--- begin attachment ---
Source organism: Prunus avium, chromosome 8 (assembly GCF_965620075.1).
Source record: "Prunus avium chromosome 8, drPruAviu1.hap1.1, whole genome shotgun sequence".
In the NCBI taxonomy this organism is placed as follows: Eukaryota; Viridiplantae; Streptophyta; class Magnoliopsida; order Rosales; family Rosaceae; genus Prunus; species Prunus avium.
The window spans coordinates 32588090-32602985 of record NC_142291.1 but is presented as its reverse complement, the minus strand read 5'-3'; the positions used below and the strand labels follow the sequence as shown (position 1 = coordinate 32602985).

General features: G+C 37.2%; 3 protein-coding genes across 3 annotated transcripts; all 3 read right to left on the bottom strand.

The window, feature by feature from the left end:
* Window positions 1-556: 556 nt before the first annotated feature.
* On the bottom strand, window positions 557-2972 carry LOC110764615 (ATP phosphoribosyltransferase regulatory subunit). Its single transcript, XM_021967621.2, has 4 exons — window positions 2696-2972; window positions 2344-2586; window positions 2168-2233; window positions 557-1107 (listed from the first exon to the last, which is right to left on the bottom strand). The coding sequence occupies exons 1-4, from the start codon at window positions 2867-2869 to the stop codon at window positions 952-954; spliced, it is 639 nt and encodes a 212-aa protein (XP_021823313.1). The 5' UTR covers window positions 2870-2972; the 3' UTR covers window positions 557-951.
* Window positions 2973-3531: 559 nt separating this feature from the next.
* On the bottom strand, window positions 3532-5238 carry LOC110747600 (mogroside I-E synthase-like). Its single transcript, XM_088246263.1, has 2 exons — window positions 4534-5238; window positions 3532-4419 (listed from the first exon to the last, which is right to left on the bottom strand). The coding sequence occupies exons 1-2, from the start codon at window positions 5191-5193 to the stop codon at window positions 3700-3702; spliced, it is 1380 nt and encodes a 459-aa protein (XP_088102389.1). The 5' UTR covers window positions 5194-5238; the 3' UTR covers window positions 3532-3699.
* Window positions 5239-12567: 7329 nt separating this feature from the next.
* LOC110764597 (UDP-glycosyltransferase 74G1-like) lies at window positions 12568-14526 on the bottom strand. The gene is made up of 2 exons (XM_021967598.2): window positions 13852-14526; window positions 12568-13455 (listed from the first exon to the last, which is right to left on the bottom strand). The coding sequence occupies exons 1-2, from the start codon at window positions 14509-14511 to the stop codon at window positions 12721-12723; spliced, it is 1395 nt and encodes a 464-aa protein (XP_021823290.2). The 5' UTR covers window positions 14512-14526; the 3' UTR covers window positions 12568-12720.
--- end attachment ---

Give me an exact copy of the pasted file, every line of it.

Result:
Source organism: Prunus avium, chromosome 8 (assembly GCF_965620075.1).
Source record: "Prunus avium chromosome 8, drPruAviu1.hap1.1, whole genome shotgun sequence".
In the NCBI taxonomy this organism is placed as follows: Eukaryota; Viridiplantae; Streptophyta; class Magnoliopsida; order Rosales; family Rosaceae; genus Prunus; species Prunus avium.
The window spans coordinates 32588090-32602985 of record NC_142291.1 but is presented as its reverse complement, the minus strand read 5'-3'; the positions used below and the strand labels follow the sequence as shown (position 1 = coordinate 32602985).

General features: G+C 37.2%; 3 protein-coding genes across 3 annotated transcripts; all 3 read right to left on the bottom strand.

The window, feature by feature from the left end:
* Window positions 1-556: 556 nt before the first annotated feature.
* On the bottom strand, window positions 557-2972 carry LOC110764615 (ATP phosphoribosyltransferase regulatory subunit). Its single transcript, XM_021967621.2, has 4 exons — window positions 2696-2972; window positions 2344-2586; window positions 2168-2233; window positions 557-1107 (listed from the first exon to the last, which is right to left on the bottom strand). The coding sequence occupies exons 1-4, from the start codon at window positions 2867-2869 to the stop codon at window positions 952-954; spliced, it is 639 nt and encodes a 212-aa protein (XP_021823313.1). The 5' UTR covers window positions 2870-2972; the 3' UTR covers window positions 557-951.
* Window positions 2973-3531: 559 nt separating this feature from the next.
* On the bottom strand, window positions 3532-5238 carry LOC110747600 (mogroside I-E synthase-like). Its single transcript, XM_088246263.1, has 2 exons — window positions 4534-5238; window positions 3532-4419 (listed from the first exon to the last, which is right to left on the bottom strand). The coding sequence occupies exons 1-2, from the start codon at window positions 5191-5193 to the stop codon at window positions 3700-3702; spliced, it is 1380 nt and encodes a 459-aa protein (XP_088102389.1). The 5' UTR covers window positions 5194-5238; the 3' UTR covers window positions 3532-3699.
* Window positions 5239-12567: 7329 nt separating this feature from the next.
* LOC110764597 (UDP-glycosyltransferase 74G1-like) lies at window positions 12568-14526 on the bottom strand. The gene is made up of 2 exons (XM_021967598.2): window positions 13852-14526; window positions 12568-13455 (listed from the first exon to the last, which is right to left on the bottom strand). The coding sequence occupies exons 1-2, from the start codon at window positions 14509-14511 to the stop codon at window positions 12721-12723; spliced, it is 1395 nt and encodes a 464-aa protein (XP_021823290.2). The 5' UTR covers window positions 14512-14526; the 3' UTR covers window positions 12568-12720.